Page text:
The actor: a portrait of insecurity. Me: no exception. Luckily I happen to be very secure in my insecurity. Perhaps it's for this reason that I so enjoy self-deprecating humor. (Or perhaps it's because I share the same birthday as Conan O'Brien, the standing King of said humor since the death of Rodney Dangerfield.) And what's not to like about it? It disarms people who might otherwise have ammunition to use against you; kind of like saying, "You can't fire me! Because I QUIT!" Wanna lambaste me for having the hands and wrists of a 12-year-old girl? For being a college graduate with hardly a dime to his name? For my perpetual brooding? For my severe lack of "game?" For being painfully average in nearly every way imaginable? Well TOO BAD, 'cause I'll beat you to the punch. That's right, I'll write a sardonic, self-flagellating blog title faster than you can say "dude, Dylan, you're probably worse at basketball than my 87-year-old grandmother."
But then again, perhaps my affinity for sticking it to me stems from catching myself far too often in acts of glaring hypocrisy; being overly-critical of others for faults of which I myself am just as guilty, if not more so. So before raking anyone over the coals, I've taught myself to take a good, long look in the mirror first... and if I'm able to vindicate myself after doing so, then by god I'll be merciless on the fucker! But only after some good ol' introspection.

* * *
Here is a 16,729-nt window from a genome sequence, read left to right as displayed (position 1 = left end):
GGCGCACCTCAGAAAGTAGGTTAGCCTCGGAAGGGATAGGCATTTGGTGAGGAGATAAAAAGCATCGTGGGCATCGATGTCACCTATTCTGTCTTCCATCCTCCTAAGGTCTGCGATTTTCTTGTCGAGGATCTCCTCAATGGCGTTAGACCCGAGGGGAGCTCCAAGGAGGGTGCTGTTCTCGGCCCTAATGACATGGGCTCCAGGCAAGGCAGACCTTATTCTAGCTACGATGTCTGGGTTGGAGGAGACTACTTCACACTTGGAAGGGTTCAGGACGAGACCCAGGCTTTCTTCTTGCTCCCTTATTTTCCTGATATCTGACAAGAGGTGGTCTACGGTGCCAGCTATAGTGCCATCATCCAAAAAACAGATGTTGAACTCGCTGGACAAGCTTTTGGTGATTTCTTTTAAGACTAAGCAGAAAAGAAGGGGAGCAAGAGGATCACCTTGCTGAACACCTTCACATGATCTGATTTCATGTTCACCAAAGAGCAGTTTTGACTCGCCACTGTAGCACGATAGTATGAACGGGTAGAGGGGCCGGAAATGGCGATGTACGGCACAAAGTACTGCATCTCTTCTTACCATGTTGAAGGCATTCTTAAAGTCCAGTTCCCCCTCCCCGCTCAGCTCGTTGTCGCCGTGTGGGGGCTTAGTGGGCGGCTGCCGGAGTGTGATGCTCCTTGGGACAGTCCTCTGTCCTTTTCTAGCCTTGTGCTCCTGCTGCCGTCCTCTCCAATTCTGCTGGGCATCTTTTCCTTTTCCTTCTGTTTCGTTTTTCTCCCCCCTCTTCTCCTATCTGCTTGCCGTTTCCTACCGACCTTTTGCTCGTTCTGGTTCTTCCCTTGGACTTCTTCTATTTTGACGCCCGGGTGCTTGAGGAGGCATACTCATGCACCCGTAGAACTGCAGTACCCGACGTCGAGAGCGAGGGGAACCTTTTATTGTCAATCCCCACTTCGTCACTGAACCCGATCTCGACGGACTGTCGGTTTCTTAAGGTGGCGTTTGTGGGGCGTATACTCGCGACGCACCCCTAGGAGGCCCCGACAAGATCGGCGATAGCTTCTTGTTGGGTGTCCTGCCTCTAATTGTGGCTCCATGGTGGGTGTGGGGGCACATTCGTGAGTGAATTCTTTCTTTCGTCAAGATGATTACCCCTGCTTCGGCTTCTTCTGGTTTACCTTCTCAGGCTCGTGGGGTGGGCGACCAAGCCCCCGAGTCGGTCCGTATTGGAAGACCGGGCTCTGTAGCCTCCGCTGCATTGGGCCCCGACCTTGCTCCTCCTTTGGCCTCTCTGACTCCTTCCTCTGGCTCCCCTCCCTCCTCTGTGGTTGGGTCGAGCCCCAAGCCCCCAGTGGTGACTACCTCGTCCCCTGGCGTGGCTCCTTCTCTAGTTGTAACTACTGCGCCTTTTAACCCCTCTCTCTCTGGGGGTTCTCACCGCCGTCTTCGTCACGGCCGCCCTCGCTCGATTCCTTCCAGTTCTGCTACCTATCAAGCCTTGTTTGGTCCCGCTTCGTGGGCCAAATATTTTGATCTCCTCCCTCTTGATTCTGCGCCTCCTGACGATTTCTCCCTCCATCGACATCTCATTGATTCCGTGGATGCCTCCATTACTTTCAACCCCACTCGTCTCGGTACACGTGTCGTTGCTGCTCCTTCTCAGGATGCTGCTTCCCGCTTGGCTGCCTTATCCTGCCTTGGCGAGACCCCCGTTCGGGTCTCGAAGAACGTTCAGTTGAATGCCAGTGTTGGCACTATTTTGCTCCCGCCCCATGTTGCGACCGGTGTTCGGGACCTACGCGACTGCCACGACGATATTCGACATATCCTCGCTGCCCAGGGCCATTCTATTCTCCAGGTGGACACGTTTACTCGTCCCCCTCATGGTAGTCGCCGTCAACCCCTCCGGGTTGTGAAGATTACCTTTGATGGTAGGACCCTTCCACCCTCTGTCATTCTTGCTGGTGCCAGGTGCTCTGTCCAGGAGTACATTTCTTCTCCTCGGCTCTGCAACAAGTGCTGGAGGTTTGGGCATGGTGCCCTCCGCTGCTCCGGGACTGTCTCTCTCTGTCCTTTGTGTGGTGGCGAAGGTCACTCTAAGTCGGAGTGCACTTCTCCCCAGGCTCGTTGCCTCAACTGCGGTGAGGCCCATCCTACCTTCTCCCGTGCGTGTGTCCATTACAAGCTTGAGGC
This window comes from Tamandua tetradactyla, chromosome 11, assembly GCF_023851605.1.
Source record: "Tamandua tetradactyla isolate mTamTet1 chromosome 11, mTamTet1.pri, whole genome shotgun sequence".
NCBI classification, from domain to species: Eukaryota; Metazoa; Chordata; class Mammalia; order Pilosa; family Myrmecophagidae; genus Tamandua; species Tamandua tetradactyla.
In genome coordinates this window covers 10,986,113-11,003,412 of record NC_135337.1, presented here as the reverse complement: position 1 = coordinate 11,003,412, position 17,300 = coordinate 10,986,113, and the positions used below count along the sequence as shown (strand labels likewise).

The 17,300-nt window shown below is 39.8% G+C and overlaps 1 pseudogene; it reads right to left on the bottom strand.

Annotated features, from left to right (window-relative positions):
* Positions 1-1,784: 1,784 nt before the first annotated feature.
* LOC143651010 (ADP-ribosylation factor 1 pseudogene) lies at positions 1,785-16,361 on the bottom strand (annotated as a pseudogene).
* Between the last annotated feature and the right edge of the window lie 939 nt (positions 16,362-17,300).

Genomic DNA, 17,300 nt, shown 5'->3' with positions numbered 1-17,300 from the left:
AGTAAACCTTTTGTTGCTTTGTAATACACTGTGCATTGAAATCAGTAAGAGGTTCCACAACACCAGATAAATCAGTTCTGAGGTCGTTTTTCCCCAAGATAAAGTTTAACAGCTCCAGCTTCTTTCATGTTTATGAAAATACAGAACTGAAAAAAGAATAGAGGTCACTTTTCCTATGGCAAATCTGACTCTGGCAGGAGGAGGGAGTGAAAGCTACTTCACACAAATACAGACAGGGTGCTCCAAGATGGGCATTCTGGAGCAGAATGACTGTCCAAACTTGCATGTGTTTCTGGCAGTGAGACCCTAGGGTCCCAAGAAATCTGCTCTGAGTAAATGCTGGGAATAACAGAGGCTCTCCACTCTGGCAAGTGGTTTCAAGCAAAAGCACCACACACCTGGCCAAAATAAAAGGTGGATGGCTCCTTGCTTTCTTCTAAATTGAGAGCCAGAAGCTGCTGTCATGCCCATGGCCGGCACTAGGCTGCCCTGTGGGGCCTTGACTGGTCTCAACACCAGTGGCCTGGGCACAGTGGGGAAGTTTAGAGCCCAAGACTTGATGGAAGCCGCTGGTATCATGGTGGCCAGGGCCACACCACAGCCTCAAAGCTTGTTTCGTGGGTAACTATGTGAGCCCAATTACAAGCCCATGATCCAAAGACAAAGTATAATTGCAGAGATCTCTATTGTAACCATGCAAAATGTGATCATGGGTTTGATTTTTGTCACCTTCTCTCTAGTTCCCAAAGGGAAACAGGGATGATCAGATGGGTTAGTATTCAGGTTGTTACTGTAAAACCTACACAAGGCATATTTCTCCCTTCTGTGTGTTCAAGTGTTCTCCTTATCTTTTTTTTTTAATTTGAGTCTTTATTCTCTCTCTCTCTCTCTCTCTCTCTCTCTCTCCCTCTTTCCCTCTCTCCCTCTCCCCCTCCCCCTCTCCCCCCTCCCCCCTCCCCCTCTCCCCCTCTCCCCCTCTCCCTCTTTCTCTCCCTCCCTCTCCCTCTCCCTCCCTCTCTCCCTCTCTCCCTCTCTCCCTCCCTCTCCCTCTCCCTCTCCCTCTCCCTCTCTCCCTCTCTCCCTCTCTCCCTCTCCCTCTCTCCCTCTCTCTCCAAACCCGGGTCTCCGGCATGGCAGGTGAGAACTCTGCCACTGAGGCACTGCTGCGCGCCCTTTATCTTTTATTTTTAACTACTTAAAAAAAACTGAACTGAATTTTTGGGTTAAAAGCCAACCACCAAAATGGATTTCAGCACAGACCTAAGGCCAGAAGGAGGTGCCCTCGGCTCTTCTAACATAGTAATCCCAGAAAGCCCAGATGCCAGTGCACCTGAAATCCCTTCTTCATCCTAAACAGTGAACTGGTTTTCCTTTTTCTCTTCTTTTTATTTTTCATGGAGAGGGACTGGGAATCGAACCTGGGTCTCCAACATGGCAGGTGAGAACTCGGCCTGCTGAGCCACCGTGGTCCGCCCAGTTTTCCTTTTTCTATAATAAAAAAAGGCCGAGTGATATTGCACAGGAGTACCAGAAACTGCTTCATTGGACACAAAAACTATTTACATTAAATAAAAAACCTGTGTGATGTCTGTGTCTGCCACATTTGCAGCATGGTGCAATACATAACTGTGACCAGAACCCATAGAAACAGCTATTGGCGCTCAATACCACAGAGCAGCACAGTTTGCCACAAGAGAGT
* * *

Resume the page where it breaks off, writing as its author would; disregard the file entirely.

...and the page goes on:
Another fun off-shoot of self-deprecation, I've found, is faux egomania. A recent example: "Do you work out often?" ..."Well obviously, how do you think I sculpt these pythons?" (Knowing full well that due to my recent lack of working out, my arms resembled those of Olive Oil at the time.) Faux egomania, however, must be handled with extreme caution; you do, after all, run the risk of having it mistaken for genuine egomania, which unfortunately runs rampant in my not-so-beloved home of Los Angeles. And now that I mention it, one thing I've discovered in the "industry" is that the most inflated egos usually belong to those who have the least to be egotistical about (id est, those who really haven't done shit yet), while those whose hard work has been rewarded with success generally tend be the more humble and pleasant.
I find the notion that there's something about me that makes me any more spectacular than the next guy downright laughable. As hard as I've tried not to be, the fact is that I'm all too human; utterly, utterly flawed. I think that pointing out and laughing about the various things that make me so from time to time is healthy and keeps me grounded. If, by chance, some freak accident occurs and I start to brim with self-satisfaction, I've often instructed those close to me that they have the permission to kick me square in the nuts. This goes for all (if any) who ever read this...
...and in other news, hooray! New blog!